This is not only a Georgetown problem. My one block street is very narrow, with parking on both sides. When a dumpster is parked, and normal street parking is full, then not can the UPS truck not pass, nor can an ambulance or fire truck. There should be a minimum width for streets where these things can be parked.

Anonymous

Carol Joynt is the gift that keeps on giving.

Anonymous

“There’s no reason to have dumpsters in a small scenic village like Georgetown,” resident Carol Joynt said in an interview. “This is a neighborhood with very rich people. They can afford to have dump trucks come in and out on a daily basis.”

I just threw up in my mouth a little bit. Gag me with a spoon!

I am sure that dump trucks would be very popular on the narrow streets of Georgetown.

My recommendation: get over it.

Anonymous

It's too snide and stupid to merit a reply.

EastGeorgetowner

While Carol's comment may be over the top (there are a range of incomes in Georgetown, of course), let's stay focused on the principle here: she's right that there is no reason for large dumpsters parked on city streets. If Old Town can get along without them, so can we. (I would be shocked if they were allowed in the historic part of Charleston or Boston either). Not only do they take up parking spots and make driving on the street hard, they are incredibly unsightly and a huge eye sore in a historic protected district of our Nation's capitol. Contractors like John Richardson who haul the debris every day in order to keep construction sites clean and tidy should be commended. And kudos to Tom Birch for his good work on this issue too.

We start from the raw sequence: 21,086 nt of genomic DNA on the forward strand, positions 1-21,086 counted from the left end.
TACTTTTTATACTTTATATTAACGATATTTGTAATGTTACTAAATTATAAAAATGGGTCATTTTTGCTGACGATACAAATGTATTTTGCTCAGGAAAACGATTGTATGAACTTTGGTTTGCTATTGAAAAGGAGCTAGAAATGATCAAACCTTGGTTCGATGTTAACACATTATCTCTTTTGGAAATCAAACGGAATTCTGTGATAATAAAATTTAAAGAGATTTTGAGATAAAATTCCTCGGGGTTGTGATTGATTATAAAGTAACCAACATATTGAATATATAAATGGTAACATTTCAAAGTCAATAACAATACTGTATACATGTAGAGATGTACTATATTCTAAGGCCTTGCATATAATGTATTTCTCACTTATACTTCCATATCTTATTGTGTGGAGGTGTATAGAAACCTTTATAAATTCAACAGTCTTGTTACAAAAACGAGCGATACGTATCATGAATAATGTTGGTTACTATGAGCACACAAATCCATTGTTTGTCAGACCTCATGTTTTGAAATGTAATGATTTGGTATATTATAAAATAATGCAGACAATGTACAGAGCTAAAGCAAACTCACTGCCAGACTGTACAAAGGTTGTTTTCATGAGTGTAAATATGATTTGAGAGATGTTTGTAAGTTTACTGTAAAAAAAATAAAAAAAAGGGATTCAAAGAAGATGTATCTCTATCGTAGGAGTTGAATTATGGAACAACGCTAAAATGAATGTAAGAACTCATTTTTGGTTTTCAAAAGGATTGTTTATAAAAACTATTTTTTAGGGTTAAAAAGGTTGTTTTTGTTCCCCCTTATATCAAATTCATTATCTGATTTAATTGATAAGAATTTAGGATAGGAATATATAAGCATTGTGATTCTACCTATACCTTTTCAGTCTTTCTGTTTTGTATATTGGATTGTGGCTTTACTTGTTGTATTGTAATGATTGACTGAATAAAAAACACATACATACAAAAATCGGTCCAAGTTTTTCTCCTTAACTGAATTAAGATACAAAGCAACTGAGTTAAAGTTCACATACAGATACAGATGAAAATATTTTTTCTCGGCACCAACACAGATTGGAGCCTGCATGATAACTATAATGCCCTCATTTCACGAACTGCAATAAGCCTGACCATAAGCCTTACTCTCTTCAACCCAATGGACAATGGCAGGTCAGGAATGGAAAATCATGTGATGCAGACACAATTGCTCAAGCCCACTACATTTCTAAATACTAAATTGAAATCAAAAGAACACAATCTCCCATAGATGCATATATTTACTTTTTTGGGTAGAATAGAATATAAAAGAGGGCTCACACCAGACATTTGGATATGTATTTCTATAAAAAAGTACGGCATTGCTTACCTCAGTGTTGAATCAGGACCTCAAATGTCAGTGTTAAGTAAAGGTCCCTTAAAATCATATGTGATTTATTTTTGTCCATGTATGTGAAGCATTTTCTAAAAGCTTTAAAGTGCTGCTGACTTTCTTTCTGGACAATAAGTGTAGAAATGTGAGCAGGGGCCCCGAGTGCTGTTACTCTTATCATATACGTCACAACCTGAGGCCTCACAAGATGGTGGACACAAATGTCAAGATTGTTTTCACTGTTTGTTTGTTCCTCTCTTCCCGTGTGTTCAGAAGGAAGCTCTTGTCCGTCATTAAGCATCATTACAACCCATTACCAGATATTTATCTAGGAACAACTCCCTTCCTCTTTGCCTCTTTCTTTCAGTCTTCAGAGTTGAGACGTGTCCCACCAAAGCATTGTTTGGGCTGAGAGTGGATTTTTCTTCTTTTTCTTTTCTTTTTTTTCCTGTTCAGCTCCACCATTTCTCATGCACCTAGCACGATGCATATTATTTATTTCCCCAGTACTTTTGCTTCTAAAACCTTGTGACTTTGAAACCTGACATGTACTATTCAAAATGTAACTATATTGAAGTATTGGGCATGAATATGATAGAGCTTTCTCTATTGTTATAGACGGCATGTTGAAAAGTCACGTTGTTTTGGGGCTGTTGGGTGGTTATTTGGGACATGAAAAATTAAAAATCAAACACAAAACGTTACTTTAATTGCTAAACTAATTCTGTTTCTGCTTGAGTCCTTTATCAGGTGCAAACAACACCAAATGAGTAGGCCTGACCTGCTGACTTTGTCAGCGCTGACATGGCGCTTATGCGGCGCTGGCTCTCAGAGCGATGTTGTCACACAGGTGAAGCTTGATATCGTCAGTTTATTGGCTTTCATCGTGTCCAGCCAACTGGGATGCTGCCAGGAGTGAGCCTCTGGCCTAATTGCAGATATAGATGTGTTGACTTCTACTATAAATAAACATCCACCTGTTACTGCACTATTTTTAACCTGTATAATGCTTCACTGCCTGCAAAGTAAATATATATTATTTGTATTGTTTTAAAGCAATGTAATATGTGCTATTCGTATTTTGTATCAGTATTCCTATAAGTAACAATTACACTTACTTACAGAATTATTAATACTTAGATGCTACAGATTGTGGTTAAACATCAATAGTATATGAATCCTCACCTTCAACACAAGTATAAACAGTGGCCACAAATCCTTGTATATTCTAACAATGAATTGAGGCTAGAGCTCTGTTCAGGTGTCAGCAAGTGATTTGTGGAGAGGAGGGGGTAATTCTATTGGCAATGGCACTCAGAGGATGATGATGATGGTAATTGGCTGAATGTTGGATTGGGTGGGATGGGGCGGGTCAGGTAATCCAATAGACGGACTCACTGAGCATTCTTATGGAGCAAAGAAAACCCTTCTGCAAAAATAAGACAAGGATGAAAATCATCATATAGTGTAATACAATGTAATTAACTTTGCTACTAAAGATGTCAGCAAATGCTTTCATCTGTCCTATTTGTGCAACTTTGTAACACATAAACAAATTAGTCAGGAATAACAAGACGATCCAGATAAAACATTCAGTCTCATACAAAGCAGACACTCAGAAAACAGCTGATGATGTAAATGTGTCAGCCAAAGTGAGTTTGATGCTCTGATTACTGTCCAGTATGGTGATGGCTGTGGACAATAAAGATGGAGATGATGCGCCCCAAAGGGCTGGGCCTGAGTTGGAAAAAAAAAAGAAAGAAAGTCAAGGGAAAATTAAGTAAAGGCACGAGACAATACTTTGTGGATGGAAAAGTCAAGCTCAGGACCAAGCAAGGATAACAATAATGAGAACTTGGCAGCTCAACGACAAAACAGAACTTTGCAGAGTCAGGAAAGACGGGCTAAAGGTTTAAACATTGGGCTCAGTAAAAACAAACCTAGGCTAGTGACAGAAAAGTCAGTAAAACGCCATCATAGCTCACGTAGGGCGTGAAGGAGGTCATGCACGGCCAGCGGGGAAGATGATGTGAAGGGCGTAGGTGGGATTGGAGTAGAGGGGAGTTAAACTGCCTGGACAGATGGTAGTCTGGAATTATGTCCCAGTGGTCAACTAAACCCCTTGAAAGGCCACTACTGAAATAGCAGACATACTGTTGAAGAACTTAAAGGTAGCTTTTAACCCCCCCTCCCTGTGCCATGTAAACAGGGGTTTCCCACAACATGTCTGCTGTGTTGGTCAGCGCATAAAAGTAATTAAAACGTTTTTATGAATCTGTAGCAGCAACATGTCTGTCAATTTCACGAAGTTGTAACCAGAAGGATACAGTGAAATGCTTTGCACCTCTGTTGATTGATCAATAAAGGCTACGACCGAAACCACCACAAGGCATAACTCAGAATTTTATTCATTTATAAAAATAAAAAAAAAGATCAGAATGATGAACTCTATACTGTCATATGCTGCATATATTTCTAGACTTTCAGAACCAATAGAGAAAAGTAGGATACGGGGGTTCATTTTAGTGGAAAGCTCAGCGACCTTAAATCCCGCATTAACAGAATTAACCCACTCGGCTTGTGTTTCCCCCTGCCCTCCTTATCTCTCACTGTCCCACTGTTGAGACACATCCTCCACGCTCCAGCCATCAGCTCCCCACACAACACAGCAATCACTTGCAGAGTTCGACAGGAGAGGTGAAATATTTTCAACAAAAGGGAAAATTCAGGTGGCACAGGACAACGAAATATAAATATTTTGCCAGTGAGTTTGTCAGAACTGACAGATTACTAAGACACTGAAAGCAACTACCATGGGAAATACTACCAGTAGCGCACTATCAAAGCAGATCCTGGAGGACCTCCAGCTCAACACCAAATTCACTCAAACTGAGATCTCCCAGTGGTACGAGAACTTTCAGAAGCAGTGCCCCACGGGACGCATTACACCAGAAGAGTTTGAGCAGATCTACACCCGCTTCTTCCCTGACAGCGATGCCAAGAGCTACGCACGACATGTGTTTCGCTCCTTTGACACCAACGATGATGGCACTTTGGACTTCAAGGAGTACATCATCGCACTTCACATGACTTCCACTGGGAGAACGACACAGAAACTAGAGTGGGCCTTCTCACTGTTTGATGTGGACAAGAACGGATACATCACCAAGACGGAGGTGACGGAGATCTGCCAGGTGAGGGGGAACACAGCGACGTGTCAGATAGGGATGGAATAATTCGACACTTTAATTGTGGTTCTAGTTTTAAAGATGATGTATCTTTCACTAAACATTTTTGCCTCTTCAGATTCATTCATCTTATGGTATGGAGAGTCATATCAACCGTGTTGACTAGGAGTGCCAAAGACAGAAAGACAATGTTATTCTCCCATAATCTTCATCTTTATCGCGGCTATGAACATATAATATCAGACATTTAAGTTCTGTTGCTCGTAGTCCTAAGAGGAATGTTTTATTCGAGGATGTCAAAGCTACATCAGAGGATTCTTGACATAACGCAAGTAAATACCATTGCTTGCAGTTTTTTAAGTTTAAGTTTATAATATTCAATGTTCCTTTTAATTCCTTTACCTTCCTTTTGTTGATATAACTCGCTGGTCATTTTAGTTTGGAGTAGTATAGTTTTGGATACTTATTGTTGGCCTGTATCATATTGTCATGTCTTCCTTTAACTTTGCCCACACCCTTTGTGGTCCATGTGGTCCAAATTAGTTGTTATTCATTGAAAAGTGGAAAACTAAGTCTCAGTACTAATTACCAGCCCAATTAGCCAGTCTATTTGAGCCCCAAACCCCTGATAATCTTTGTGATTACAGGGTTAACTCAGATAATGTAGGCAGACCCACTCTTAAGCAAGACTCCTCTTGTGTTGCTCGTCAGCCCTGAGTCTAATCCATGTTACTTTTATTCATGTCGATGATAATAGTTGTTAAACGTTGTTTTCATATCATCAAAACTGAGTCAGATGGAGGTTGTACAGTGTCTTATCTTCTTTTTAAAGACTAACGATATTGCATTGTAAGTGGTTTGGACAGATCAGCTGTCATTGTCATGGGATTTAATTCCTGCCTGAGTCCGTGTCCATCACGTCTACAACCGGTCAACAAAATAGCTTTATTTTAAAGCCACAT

Cave Dweller

I agree, these things are horrible, attract everyone's non-construction rubbish, and plenty of rats. I remember one on Dumbarton Avenue near 31st Street that sat there for years, years! Only rarely was anything thrown in and it took up at least 4 parking spots. Ban 'em, I say!

Post new comment

The content of this field is kept private and will not be shown publicly.
  • Web page addresses and e-mail addresses turn into links automatically.
  • Allowed HTML tags: <a> <em> <strong> <cite> <code> <ul> <ol> <li> <dl> <dt> <dd> <img> <blockquote>
  • Lines and paragraphs break automatically.
By submitting this form, you accept the Mollom privacy policy.